Deer and elk hunt season changes put on hold, some areas face cutbacks
Members of the Utah Wildlife Board want hunters to see more buck deer during Utah's general hunts. That goal has led the Division of Wildlife Resources to put on hold big game hunting ideas it has shared with hunters over the past several months.
Instead, the DWR will present some new ideas. The goal of these ideas is to increase the number of bucks per 100 does on Utah's general-season units. To increase the number of bucks per 100 does, fewer people would be allowed to hunt in some areas of the state.
The discussion that led to the changes happened at the board's Sept. 22 executive work meeting. You can read the minutes of the meeting at www.wildlife.utah.gov/dwr/board-minutes.html. The minutes should be available by Oct. 7.
The DWR is still working out the details of the new idea, but the idea would likely involve the Wildlife Board amending Utah's statewide deer management plan. Those amendments would likely raise the average number of bucks per 100 does that DWR biologists must manage for.
Instead of an average of 15 bucks per 100 does, biologists would likely have to manage general-season areas so an average of 18 bucks per 100 does was found after the fall hunting seasons were over.
Two ideas to reach that goal have emerged so far.
Under a proposal the DWR is formulating, general deer hunting would likely continue in the five deer hunting regions Utah currently has. If the number of bucks per 100 does fell below preset levels on units or subunits within the regions, however, hunting on those specific units would be allowed only on a limited basis.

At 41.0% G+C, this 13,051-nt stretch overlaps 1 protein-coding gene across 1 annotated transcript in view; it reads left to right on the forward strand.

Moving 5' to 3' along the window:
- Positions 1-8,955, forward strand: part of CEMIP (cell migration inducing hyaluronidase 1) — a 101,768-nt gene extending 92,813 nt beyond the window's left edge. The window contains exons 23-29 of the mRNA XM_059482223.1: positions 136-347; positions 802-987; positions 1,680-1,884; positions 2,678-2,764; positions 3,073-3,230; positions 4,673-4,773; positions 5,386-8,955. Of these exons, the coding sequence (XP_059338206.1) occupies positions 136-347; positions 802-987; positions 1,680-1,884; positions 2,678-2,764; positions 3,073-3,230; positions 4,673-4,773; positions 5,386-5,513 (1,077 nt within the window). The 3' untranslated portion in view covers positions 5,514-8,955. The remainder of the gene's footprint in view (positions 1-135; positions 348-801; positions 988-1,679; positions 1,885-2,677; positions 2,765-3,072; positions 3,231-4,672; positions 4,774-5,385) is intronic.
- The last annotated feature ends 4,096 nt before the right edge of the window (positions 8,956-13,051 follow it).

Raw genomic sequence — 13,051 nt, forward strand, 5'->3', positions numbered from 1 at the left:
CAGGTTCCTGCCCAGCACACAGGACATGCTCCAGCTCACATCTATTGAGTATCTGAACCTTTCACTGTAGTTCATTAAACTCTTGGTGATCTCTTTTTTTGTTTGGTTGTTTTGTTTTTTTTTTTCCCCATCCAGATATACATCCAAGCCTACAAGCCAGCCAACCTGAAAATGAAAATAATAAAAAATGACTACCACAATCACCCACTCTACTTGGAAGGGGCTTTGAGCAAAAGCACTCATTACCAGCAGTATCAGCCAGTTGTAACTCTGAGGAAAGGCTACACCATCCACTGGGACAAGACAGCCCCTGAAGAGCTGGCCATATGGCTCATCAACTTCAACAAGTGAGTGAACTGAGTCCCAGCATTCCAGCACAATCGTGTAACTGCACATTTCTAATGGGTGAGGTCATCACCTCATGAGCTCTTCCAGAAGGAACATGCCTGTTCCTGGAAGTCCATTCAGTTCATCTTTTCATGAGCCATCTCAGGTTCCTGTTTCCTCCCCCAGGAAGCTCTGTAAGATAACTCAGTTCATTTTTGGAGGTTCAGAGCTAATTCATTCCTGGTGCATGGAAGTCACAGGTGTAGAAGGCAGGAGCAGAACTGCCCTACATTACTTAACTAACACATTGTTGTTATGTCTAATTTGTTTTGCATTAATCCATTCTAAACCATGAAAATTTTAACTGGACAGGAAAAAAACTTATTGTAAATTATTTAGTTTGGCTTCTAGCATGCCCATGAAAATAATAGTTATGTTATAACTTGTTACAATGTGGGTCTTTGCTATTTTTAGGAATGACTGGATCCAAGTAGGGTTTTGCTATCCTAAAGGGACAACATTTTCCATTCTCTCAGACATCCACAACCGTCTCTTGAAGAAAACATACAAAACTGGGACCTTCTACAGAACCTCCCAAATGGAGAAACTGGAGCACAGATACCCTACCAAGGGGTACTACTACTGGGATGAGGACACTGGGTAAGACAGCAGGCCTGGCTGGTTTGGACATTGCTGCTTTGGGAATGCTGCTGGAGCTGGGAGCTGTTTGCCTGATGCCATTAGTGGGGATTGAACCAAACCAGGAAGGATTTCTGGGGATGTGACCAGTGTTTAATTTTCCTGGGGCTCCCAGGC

A second idea that's been proposed would likely result in the regions being divided into smaller units. All hunters-archery, muzzleloader and rifle-would be allowed to hunt on only one of up to 29 smaller units in the state.
Both ideas have one thing in common-fewer hunters would be allowed to hunt in some areas of the state.
"All of the details should be worked out by the end of October," says Anis Aoude, big game coordinator for the DWR.
Once the proposals have been finalized, residents can read the proposals at www.wildlife.utah.gov. After reading the proposals residents can provide their comments at Regional Advisory Council meetings in November.
They can also provide your comments directly to RAC members via e-mail.
Members of the Wildlife Board will decide which option to approve when they meet Dec. 2 in Salt Lake City.